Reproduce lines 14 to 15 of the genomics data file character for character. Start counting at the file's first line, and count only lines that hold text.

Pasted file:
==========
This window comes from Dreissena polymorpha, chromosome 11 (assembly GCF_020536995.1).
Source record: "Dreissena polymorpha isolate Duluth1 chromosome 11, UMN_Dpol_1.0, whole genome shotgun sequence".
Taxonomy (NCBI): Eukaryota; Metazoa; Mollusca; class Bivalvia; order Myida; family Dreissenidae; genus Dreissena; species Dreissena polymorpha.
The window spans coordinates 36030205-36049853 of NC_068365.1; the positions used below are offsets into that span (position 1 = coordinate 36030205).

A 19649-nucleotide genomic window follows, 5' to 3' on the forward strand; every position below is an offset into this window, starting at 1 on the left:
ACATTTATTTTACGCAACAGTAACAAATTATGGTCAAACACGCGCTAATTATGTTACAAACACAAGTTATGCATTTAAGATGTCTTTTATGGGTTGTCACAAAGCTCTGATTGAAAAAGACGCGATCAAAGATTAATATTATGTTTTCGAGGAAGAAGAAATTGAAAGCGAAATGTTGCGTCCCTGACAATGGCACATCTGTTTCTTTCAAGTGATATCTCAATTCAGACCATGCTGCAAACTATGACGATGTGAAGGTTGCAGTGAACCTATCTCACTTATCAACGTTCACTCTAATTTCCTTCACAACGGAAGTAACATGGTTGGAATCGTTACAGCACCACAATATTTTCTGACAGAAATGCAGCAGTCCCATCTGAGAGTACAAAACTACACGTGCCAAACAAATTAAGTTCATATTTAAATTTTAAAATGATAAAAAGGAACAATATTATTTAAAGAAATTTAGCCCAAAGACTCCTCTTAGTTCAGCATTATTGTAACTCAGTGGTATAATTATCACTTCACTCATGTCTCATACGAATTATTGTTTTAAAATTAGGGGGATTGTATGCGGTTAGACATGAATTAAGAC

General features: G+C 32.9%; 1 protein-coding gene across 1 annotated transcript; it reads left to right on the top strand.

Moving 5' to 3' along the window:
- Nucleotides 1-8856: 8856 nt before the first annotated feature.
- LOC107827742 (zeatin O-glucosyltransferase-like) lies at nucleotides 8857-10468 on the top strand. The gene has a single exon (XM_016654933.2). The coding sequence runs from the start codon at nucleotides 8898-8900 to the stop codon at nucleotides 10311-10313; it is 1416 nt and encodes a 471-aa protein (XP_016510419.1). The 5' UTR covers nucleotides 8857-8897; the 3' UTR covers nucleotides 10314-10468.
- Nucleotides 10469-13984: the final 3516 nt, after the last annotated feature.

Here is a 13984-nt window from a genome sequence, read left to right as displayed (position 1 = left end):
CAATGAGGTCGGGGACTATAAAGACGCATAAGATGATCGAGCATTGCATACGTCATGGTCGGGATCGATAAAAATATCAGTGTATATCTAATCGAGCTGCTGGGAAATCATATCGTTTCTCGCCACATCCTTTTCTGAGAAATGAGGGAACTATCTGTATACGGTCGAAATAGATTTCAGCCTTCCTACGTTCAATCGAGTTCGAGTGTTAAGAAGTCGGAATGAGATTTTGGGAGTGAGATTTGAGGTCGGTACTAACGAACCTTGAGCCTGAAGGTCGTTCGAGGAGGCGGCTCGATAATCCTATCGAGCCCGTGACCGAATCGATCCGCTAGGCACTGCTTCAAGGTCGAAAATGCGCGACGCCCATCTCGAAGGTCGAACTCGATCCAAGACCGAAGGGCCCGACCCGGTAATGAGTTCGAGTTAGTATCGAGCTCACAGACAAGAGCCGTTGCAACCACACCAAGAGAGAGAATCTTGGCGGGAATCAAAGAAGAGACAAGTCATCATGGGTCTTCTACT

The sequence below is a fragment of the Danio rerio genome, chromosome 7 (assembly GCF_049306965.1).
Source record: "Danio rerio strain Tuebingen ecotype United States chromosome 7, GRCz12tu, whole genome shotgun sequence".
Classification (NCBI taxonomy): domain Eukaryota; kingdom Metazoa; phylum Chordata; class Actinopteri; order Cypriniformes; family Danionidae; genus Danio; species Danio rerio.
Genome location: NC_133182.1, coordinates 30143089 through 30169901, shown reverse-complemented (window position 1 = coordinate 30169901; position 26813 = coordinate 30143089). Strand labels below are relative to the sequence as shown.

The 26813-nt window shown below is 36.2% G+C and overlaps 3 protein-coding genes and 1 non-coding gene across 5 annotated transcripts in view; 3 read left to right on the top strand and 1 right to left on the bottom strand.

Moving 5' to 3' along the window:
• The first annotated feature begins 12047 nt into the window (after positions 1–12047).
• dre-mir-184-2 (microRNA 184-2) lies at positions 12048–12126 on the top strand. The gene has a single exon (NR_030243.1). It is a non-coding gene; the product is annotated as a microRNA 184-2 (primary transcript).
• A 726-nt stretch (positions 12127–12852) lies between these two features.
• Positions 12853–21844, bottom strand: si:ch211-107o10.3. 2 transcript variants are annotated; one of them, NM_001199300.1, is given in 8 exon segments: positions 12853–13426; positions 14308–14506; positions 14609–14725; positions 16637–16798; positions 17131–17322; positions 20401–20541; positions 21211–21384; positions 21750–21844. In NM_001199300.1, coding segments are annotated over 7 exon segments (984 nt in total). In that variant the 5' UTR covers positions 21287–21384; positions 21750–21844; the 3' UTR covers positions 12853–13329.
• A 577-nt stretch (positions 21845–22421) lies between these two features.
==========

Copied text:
The sequence below is a fragment of the Danio rerio genome, chromosome 7 (assembly GCF_049306965.1).
Source record: "Danio rerio strain Tuebingen ecotype United States chromosome 7, GRCz12tu, whole genome shotgun sequence".